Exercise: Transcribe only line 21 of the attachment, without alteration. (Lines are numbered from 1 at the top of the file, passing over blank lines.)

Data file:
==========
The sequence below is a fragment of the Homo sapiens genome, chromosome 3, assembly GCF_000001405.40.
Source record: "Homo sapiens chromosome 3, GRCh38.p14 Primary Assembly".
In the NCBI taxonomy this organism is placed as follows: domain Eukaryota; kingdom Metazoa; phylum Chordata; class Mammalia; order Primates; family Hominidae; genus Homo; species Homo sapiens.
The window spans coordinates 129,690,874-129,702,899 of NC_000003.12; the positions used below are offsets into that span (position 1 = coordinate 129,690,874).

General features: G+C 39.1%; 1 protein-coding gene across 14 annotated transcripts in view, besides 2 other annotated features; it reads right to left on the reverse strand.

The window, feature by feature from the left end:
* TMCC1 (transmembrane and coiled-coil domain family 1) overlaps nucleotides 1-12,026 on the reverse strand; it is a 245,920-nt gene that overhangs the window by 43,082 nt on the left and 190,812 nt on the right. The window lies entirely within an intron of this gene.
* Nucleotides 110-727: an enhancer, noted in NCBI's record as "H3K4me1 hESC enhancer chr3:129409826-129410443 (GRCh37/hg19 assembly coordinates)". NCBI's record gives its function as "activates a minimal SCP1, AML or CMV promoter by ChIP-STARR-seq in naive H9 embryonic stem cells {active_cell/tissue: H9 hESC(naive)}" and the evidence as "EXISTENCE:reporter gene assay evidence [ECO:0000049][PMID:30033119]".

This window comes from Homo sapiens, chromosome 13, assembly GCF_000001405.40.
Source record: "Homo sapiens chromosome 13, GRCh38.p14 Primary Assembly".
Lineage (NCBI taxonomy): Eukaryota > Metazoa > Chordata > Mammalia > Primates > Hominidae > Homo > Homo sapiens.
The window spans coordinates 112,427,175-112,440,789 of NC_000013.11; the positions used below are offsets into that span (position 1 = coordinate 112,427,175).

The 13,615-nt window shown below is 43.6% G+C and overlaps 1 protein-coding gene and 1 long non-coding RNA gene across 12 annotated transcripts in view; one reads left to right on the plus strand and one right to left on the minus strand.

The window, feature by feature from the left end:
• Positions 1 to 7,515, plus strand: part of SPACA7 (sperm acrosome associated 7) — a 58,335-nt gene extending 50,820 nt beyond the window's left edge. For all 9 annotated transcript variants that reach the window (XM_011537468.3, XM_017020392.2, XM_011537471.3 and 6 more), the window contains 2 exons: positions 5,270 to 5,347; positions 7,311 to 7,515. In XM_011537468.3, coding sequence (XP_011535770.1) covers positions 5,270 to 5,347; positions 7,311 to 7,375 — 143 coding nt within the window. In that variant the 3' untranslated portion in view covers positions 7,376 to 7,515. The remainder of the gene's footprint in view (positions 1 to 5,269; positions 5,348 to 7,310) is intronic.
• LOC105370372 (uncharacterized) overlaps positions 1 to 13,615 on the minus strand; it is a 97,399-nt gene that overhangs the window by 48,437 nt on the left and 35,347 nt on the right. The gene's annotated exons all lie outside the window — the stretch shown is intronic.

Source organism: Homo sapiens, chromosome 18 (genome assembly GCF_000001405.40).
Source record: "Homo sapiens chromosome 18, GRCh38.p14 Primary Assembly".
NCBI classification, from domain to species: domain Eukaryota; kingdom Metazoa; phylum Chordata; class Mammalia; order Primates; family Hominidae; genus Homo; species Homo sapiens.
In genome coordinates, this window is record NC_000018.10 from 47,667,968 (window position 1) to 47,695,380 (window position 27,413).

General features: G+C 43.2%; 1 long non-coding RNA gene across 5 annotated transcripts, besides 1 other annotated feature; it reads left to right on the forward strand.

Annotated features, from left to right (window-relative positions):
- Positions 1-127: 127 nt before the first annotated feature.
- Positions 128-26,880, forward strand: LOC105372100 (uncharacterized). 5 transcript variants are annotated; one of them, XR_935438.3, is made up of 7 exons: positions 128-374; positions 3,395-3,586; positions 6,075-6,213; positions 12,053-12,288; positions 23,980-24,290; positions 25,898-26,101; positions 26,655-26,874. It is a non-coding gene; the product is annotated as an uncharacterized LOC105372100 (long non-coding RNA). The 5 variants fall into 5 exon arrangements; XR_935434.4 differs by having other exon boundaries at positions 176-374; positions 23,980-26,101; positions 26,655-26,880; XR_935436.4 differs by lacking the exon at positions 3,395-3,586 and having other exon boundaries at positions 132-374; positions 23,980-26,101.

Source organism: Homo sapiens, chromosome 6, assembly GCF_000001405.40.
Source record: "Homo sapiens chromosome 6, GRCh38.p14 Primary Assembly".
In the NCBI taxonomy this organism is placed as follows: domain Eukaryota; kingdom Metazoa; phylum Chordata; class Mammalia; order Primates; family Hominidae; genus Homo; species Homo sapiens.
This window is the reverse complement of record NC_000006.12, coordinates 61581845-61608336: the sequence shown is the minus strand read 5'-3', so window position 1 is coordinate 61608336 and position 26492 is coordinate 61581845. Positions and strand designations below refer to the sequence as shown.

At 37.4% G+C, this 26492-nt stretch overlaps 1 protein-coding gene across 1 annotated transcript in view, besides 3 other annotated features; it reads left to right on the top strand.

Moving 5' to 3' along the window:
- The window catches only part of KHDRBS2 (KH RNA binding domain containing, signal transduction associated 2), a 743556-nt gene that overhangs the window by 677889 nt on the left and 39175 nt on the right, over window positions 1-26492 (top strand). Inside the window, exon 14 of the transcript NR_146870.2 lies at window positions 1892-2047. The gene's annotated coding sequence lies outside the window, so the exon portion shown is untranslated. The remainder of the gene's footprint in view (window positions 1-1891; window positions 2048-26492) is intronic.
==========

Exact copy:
General features: G+C 43.2%; 1 long non-coding RNA gene across 5 annotated transcripts, besides 1 other annotated feature; it reads left to right on the forward strand.